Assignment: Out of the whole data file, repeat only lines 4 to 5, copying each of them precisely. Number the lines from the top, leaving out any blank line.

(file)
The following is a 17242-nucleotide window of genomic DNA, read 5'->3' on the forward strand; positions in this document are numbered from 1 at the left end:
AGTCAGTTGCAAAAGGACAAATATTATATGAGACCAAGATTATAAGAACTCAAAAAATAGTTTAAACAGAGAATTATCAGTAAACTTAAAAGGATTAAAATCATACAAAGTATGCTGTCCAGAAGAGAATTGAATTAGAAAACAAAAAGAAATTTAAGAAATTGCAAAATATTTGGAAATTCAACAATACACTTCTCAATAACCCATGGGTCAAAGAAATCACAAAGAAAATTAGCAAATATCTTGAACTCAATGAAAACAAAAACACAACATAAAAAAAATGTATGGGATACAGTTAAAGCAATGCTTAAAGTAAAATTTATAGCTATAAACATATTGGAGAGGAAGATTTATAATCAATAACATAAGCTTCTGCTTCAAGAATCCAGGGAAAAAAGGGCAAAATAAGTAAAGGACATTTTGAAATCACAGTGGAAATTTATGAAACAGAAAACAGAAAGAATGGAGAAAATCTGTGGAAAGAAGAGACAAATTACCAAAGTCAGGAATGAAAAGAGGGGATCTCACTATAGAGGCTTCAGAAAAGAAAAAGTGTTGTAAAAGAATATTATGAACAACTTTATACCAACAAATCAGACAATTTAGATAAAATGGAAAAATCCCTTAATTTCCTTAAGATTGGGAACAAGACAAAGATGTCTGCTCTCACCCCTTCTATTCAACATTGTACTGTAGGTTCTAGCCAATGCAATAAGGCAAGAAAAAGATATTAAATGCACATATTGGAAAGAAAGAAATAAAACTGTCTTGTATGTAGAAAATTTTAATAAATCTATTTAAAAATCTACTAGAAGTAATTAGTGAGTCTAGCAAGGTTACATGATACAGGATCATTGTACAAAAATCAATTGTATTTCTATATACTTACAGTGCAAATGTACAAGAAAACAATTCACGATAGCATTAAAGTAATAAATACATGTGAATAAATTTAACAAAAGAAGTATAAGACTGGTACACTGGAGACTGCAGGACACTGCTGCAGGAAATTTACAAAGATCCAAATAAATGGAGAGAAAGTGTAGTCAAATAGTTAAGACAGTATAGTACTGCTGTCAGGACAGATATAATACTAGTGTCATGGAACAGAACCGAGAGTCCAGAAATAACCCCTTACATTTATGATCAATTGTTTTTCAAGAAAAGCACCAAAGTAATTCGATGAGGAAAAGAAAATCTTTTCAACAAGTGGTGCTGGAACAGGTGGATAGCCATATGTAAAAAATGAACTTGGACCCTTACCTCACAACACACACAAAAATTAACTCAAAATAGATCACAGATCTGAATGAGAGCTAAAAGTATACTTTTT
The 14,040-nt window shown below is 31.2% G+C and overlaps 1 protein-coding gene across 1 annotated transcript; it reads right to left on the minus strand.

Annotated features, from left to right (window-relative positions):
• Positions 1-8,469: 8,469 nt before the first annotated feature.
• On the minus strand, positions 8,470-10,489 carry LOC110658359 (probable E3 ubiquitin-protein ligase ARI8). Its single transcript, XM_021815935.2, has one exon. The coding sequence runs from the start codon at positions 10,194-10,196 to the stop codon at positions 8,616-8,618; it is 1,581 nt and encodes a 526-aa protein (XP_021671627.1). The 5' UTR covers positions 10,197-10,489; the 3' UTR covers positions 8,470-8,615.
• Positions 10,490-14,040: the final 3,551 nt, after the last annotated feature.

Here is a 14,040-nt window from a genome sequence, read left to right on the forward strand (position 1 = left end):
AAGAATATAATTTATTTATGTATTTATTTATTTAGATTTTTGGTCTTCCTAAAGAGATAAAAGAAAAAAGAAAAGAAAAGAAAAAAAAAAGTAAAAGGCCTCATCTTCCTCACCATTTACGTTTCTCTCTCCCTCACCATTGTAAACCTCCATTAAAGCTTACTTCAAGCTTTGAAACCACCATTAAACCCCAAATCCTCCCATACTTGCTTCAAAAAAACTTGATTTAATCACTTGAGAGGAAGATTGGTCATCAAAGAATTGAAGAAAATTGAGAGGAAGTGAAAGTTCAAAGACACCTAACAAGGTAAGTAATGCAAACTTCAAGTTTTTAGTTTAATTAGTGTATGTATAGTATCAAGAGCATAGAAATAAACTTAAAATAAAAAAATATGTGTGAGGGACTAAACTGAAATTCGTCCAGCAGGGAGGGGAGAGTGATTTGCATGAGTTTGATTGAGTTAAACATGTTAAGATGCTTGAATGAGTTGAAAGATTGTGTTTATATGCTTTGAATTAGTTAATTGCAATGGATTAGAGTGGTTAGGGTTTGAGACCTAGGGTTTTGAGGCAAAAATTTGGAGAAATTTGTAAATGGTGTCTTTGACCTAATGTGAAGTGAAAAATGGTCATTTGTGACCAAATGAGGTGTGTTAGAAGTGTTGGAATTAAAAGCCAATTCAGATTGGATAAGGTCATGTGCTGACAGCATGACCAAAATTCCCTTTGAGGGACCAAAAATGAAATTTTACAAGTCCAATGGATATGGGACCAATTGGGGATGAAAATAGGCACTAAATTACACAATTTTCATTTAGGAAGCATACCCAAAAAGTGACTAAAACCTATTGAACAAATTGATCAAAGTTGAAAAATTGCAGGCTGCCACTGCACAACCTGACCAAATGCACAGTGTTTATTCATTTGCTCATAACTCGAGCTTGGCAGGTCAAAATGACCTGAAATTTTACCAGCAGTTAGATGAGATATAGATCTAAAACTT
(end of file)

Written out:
Annotated features, from left to right (window-relative positions):
• Positions 1-8,469: 8,469 nt before the first annotated feature.